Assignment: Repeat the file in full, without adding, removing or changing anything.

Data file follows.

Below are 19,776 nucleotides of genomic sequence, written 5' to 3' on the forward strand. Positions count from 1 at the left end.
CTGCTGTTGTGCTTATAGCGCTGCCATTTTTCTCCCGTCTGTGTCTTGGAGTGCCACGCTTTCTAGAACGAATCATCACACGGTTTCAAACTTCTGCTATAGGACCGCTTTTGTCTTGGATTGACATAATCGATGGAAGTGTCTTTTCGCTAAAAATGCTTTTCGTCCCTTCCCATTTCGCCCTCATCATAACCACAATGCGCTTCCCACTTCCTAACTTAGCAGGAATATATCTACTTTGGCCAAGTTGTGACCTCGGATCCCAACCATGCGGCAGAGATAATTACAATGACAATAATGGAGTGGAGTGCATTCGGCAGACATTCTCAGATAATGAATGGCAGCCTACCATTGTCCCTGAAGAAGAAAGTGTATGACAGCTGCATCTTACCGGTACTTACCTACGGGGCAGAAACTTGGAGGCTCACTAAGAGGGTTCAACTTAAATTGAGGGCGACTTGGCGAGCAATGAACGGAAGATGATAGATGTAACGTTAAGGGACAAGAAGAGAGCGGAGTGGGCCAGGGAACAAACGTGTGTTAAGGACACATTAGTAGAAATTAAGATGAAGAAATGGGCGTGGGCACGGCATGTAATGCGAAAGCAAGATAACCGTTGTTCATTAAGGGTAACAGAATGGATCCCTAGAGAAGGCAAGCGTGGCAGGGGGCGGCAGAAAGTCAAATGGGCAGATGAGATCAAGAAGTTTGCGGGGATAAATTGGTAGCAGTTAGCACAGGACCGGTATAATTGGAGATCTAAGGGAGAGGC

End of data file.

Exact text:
Below are 19,776 nucleotides of genomic sequence, written 5' to 3' on the forward strand. Positions count from 1 at the left end.
CTGCTGTTGTGCTTATAGCGCTGCCATTTTTCTCCCGTCTGTGTCTTGGAGTGCCACGCTTTCTAGAACGAATCATCACACGGTTTCAAACTTCTGCTATAGGACCGCTTTTGTCTTGGATTGACATAATCGATGGAAGTGTCTTTTCGCTAAAAATGCTTTTCGTCCCTTCCCATTTCGCCCTCATCATAACCACAATGCGCTTCCCACTTCCTAACTTAGCAGGAATATATCTACTTTGGCCAAGTTGTGACCTCGGATCCCAACCATGCGGCAGAGATAATTACAATGACAATAATGGAGTGGAGTGCATTCGGCAGACATTCTCAGATAATGAATGGCAGCCTACCATTGTCCCTGAAGAAGAAAGTGTATGACAGCTGCATCTTACCGGTACTTACCTACGGGGCAGAAACTTGGAGGCTCACTAAGAGGGTTCAACTTAAATTGAGGGCGACTTGGCGAGCAATGAACGGAAGATGATAGATGTAACGTTAAGGGACAAGAAGAGAGCGGAGTGGGCCAGGGAACAAACGTGTGTTAAGGACACATTAGTAGAAATTAAGATGAAGAAATGGGCGTGGGCACGGCATGTAATGCGAAAGCAAGATAACCGTTGTTCATTAAGGGTAACAGAATGGATCCCTAGAGAAGGCAAGCGTGGCAGGGGGCGGCAGAAAGTCAAATGGGCAGATGAGATCAAGAAGTTTGCGGGGATAAATTGGTAGCAGTTAGCACAGGACCGGTATAATTGGAGATCTAAGGGAGAGGC